Using Technology to Deepen Democracy, Using Democracy to Ensure Technology Benefits Us All

Monday, March 27, 2017


Capitalism as the system that destroys the world so straight guys can pretend they are working when they are playing golf.


jimf said...

> Capitalism as the system that destroys the world. . .

You know, one of the blindnesses of the so-called liber[techbro]tarians
is that, while they wail and whinge about the destructive power of
large governments, they turn a blind eye to the aggregations of
private power embodied by large corporations.

One didn't need Noam Chomsky to make one aware of this, but what
the hell:


2014 "Noam Chomsky": Why you can not have a Capitalist Democracy!
[Libertarians are] in favor of private tyranny -- . . .which is
what corporations are. It's worth bearing in mind how radically opposed
this is to classical liberalism. They like to invoke, say, Adam Smith.
But if you read Adam Smith, he said the opposite. . . [T]he claim is that he
was opposed to regulation, government regulation, interference
in the markets. It's not true. He was in favor of regulation. . .
when it benefits the working man. He was against
interference when it benefitted the masters. That's traditional
classical liberalism. [W]hat's called "libertarian" in
the United States, which likes to invoke the history that they've
concocted, is radically opposed to basic, classic libertarian
principles. And it's kind of astonishing to me that a lot of
young people. . . are attracted by this kind
of thing.

So now we have the entertaining spectacle of an archipelago of
libertarian-leaning content providers on YouTube (including members
of the Mens Rights Activist and MGTOW communities) pitching fits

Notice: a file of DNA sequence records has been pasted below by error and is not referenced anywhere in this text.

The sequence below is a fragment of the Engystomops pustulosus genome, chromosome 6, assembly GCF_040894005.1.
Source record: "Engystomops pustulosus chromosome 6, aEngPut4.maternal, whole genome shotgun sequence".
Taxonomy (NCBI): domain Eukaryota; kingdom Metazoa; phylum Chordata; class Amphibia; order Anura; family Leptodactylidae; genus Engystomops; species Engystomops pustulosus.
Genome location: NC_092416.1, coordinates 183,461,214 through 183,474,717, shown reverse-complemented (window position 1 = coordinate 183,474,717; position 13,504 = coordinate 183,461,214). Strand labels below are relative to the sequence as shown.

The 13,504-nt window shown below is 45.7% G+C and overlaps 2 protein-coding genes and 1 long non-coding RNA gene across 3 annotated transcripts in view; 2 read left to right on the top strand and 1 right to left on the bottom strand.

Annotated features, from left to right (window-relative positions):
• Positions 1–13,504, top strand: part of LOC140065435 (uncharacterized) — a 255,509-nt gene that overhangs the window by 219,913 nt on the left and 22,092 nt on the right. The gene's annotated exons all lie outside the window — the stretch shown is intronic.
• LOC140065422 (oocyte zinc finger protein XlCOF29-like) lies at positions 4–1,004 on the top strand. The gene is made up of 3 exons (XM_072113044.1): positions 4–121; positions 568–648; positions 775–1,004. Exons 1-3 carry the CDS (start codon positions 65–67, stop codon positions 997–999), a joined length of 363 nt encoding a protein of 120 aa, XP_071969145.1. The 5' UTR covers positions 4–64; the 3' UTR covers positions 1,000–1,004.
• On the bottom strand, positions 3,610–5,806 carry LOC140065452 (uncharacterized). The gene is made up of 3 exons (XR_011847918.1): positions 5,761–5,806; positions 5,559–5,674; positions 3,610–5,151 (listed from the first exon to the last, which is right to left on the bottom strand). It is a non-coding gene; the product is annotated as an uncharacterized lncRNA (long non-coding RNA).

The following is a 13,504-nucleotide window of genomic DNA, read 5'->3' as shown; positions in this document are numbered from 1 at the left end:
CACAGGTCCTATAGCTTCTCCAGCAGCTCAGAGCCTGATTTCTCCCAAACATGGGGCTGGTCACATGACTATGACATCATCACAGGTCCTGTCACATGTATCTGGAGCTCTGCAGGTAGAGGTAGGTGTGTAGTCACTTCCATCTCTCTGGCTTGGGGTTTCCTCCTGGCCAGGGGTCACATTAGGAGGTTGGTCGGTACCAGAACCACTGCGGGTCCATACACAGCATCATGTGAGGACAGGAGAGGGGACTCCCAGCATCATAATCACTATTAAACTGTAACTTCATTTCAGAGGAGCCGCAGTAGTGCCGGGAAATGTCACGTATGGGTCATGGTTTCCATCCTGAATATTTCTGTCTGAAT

because YouTube is demonetizing their channels -- presumably this is
fallout from the recent spate of corporations backing away from
advertising on YouTube because the ads were turning up in
association with content that the corporations (or at any
rate their customers) were finding objectionable.

Why should these people expect to be protected from the self-serving
business decisions of a large corporation? (Perhaps they think if they
complain vociferously enough their own viewers will provide sufficient
countervailing political pressure on Google? Don't hold your breath!)
YouTube Censorship: The Ugly Truth
Paul Joseph Watson
Published on Mar 28, 2017
The hammer is about to drop.
An Important Message About YouTube and Freedom
Stefan Molyneux
Published on Mar 29, 2017
Paul Joseph Watson
Published on Mar 24, 2017
Your favorite YouTube channels could be about to disappear.
#AdsenseGate: The Truth About Youtube Demonetization
Computing Forever
Published on Mar 27, 2017
My last video? MGTOW
Published on Mar 27, 2017
Ella Fitzgerald - Cry me a river

jimf said...

> Why should these people expect to be protected from the self-serving
> business decisions of a large corporation?

At the other end of the political spectrum, we also have shouts
of outrage from LGBTQ+ YouTube content providers who recently
discovered that YouTube has been somewhat sneakily disappearing
their videos when a little-known restricted mode is engaged that
guards young eyes against what skittish Bible-belt parents might
find objectionable.
YouTube Filtering Draws Ire of Gay and Transgender Creators
MARCH 20, 2017

Not all the content providers being blocked self-identify as
being gay (or transgender). All they have to do is to **mention**
The Gay.
Published on Mar 19, 2017

I wonder if Dan Savage has weighed in on this topic yet.
I remember that when he started the It Gets Better project
a few years ago, he said that it was a way of getting **around**
the isolation of LGBT kids whose adult "handlers" --
parents, school principals, etc. -- would **never** allow
an LGBT adult to talk to them directly. YouTube, he said,
provided an end run around this limitation.

Well, not any more. Except that 1. kids in the internet
generation have from the beginning been subject to their parents'
restrictions on computer usage at home, at school, and in the
public library; and 2. those same kids have always had to worry about
their parents or teachers discovering sites in their browsing history
they might be disinclined for the adults to know about and
3. **all** generations of kids -- or at least the cleverer and
"naughtier" ones -- have always been able to sneak access to stuff
their parents and other grownups didn't want them to have,
whether it be cigarettes and Playboy magazines,
pot and booze, or now, internet porn and straight talk about
LGBT issues.

Still, I'm glad I don't work for Google's public relations department.